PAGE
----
IF IT IS TRUE THAT ONE SHOULD wish well for friends and family, then our wishes at Rotor & Wing have been coming true in spades. But before I explain, let me make good on an outstanding debt.
I am long overdue in welcoming back to R&W's pages a talented and distinguished contributor. T.B. "Barney" O'Shea rejoined the ranks of our correspondents back in May at the American Helicopter Society International's Annual Forum near Dallas. He's written several reports on helicopter developments in Australia (where he is based), New Zealand and the western Pacific since then.
Normally we'd announce a writer's return or debut with his or her first new piece, but frankly Barney's kept me pretty busy digesting and publishing all the copy he's generated. That's not too shabby a feat for anyone, let alone a fellow who joined the British Army as an armorer apprentice in 1945 at the age of 14.
That was the start of what would become a storied career that took Barney to assignments in 25 countries and on every continent save South America. He took part in the handover of five nations that became independent of the United Kingdom and helped set up military units and technical education programs in those and other nations.
Much to your benefit and mine, he was assigned by the Royal Electrical and Mechanical Engineers, the corps that provides the technicians and organization to support all arms of the British Army, as one of 15 aircraft artificers (that is, extensively trained senior technicians) to introduce helicopters into the army's Air Corps. Helicopters came to be one of Barney's great loves (the other being his family).
He went on to serve as engineer of the U.K.'s first all-helicopter reconnaissance flight and to help establish organizations worldwide to support British Army aviation. He also was assigned as engineer officer for the Royal Marines Commando Brigade Aircraft Squadron, made up of Sioux and Scouts, which was the first army squadron to operate from a commando aircraft carrier. Barney served as Warrant Officer Air for British Army's Headquarters Far East, during which he was responsible for the evaluation, standards, maintenance planning and supervision of more than 100 helicopters in 20 different locations. He went on to assist in the establishment of the Australian Army Aviation Corps' organization and training programs.
Barney settled--if that word can be applied to him--in Australia. He certainly didn't rest on his considerable laurels. In addition to serving as a Royal Australian Air Force reserve officer, Barney continued teaching, becoming a senior technical teacher for Victoria's' Education Dept. (He'd served as the first lecturer in aerodynamics for the Royal Electrical and Mechanical Engineers' School of Aeronautical Engineering.) Today he is a guest lecturer at the Royal Melbourne Institute of Technology and other universities. At the Melbourne school, he lectures graduate and post-graduate students in all aspects of vertical flight, particularly development, advanced aerodynamics and structures.
In his spare time, he set up youth outdoor adventure programs as well as five chapters of the Society of Licenced Engineers and Technicians, including one at the U.K. Army Aviation Center, before that group was melded into the Royal Aeronautical Society. He was named a fellow of that society, which Barney believes is one of the rare cases--perhaps the only case--in which that honor was granted to a member of the military who was not a commissioned officer. (Barney retired from the British Army as a warrant officer first class.)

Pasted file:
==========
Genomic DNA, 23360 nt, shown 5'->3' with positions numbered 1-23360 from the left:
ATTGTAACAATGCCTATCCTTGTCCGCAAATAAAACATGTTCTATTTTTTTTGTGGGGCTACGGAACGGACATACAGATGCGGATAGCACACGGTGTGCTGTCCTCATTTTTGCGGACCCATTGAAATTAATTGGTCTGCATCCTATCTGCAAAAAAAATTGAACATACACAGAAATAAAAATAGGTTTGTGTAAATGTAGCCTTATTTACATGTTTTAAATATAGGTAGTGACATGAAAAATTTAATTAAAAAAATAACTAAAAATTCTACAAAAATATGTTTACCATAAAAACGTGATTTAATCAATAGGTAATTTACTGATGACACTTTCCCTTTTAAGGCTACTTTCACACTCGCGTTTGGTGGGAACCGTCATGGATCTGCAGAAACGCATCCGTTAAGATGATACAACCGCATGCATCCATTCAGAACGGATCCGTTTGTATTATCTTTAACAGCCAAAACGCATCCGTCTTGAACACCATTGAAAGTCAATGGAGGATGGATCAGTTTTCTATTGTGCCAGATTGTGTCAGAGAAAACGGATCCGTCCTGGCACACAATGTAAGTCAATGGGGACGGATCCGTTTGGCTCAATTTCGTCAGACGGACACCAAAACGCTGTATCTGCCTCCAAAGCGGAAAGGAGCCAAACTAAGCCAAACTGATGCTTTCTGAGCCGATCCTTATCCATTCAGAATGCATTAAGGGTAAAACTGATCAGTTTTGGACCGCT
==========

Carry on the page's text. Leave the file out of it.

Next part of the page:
Of all his honors and accomplishments, Barney considers his top achievement to be his 1998 Gruppo Agusta International Fellowship, which AHS awards to honor "the most significant contributions to international vertical flight cooperation by an individual or group."
Looking back, Barney observes, "my career could not have been better laid out if set up by computer."
We look forward to benefiting from his background, expertise and observations for a long time.
As for our wishes, good things have happened recently to two of our correspondents.
U.S. Air Force Lt. Col. Steve Colby, author of our "Military Spin" column, took command Aug. 16 of that service's 34th Weapons Sqdn. based at Nellis AFB, Nev. The squadron trains candidates to the highest level of combat search-and-rescue helicopter instructor-pilot proficiency, including special-operations forces integration and CSAR task force operations using various fighter platforms as escort and strike. Its graduates become squadron and wing weapons officers responsible for training instructors at the operational-unit level in advanced tactics and for managing tactical training and weapons programs.
We hope you'll join us in wishing him the best in this new, critical assignment.
Shawn Coyle, who pens our "Tech Talk" column, recently was named chief of flight operations for Agusta Aerospace Corp., AgustaWestland's U.S. subsidiary.
An accomplished author and pilot, Shawn had been flying in Mojave, Calif. for the EMS operator Mercy Air. Trained at the U.K. Empire Test Pilot School, Shawn has served as an instructor at the U.S. Naval Test Pilot School and the original International Test Pilot School in Cranfield, England. He also worked for Transport Canada as an engineering test pilot, doing certification flying on the Bell 407, 430 and 427.
Please join us in wishing him well, too.